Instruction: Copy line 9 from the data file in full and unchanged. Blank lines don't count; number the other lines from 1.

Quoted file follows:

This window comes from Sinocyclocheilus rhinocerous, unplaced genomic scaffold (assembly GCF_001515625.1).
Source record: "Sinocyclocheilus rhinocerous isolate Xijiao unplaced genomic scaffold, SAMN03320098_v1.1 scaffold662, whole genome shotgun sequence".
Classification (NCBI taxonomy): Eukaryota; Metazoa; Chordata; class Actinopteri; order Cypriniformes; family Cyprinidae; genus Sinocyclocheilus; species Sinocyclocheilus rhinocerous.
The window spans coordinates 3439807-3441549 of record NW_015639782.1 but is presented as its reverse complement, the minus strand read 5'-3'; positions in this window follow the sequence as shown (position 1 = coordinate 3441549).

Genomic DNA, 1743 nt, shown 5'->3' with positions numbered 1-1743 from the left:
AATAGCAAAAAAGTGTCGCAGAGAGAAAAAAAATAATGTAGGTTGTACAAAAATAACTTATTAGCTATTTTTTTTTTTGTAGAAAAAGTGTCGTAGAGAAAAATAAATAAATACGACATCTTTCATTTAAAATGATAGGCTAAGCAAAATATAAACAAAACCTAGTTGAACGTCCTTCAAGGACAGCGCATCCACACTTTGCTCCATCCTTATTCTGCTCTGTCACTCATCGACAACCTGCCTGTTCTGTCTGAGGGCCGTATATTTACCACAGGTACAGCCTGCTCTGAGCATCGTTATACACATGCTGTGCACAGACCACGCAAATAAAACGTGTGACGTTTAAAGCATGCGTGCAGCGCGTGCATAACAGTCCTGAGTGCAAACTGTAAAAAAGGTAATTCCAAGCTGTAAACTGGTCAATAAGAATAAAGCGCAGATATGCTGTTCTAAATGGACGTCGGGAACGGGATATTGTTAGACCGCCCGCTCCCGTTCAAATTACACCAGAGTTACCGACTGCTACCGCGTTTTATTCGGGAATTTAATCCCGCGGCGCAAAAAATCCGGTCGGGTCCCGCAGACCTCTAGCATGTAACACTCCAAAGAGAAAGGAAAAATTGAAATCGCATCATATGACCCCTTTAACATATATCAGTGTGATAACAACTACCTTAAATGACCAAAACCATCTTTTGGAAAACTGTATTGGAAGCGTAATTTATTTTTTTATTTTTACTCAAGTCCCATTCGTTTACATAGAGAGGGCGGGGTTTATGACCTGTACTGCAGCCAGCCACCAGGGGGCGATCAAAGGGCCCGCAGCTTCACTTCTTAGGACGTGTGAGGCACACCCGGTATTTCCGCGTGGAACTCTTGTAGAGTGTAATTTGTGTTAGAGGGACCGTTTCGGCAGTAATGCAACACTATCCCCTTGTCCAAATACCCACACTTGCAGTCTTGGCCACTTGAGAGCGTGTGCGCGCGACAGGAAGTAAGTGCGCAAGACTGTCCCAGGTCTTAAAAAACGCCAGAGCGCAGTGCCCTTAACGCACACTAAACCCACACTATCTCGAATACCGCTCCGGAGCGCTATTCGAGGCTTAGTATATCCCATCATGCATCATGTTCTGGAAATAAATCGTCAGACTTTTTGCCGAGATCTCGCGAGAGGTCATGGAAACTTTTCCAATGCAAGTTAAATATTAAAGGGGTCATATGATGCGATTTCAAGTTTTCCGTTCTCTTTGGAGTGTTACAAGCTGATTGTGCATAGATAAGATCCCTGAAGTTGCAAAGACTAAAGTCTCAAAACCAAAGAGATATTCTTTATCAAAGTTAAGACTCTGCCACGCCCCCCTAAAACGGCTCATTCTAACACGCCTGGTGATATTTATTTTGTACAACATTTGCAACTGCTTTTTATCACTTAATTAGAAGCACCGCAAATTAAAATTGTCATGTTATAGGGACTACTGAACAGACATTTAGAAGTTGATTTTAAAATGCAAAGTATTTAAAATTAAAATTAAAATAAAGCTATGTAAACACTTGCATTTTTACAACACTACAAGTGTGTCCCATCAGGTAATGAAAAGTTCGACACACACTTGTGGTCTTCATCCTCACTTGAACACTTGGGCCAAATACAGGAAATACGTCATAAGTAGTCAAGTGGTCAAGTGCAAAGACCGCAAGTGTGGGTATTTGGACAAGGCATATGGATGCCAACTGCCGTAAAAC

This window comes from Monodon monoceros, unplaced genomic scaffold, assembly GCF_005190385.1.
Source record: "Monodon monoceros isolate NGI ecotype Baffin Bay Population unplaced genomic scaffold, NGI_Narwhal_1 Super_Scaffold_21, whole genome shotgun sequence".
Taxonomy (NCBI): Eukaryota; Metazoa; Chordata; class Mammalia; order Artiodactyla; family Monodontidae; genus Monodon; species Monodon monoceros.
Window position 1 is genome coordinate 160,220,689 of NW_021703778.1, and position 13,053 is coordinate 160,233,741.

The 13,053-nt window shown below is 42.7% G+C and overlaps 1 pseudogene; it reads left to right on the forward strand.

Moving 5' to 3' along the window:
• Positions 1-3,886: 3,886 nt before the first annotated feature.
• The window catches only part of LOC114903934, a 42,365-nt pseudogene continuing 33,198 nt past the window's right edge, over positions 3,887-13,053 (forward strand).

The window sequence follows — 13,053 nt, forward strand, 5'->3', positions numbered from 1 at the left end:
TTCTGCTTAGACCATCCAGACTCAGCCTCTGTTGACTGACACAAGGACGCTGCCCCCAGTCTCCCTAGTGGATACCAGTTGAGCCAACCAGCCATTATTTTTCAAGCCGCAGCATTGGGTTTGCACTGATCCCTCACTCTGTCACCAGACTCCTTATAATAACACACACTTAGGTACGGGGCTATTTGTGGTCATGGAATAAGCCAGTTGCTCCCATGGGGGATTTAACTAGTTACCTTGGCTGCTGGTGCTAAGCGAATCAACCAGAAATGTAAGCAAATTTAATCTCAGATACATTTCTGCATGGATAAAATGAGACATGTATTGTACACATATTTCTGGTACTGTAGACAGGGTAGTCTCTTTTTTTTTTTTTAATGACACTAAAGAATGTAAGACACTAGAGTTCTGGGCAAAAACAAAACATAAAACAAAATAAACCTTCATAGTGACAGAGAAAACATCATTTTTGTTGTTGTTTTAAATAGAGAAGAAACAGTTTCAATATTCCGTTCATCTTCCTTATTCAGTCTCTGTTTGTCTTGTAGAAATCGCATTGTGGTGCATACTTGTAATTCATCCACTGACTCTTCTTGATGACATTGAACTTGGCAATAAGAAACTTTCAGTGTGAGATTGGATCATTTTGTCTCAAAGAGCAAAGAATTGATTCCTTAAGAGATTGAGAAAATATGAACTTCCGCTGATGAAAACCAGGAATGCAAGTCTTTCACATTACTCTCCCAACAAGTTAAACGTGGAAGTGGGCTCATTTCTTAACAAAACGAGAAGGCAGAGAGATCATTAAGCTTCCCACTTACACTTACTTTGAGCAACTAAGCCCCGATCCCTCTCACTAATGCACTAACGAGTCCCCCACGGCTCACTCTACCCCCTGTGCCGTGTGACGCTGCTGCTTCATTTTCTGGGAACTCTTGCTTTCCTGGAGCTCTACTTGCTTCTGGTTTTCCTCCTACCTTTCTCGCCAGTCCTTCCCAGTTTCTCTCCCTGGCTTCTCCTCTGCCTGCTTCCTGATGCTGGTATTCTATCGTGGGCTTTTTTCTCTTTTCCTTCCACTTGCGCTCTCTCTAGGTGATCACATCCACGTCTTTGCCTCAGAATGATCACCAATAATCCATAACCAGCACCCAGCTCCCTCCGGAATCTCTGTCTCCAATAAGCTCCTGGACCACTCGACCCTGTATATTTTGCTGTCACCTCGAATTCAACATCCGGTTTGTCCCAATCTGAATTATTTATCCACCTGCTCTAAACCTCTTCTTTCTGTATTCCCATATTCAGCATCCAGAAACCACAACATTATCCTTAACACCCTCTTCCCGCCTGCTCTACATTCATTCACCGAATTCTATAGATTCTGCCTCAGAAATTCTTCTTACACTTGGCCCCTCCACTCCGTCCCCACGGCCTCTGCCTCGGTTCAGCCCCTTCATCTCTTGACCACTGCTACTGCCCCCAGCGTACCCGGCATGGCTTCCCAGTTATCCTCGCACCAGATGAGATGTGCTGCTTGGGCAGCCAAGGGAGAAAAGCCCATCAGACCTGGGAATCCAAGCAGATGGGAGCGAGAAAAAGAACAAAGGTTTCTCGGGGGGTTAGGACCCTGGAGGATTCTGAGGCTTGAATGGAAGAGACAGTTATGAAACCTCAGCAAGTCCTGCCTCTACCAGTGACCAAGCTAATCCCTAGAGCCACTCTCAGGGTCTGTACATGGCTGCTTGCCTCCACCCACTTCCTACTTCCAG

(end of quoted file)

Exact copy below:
Taxonomy (NCBI): Eukaryota; Metazoa; Chordata; class Mammalia; order Artiodactyla; family Monodontidae; genus Monodon; species Monodon monoceros.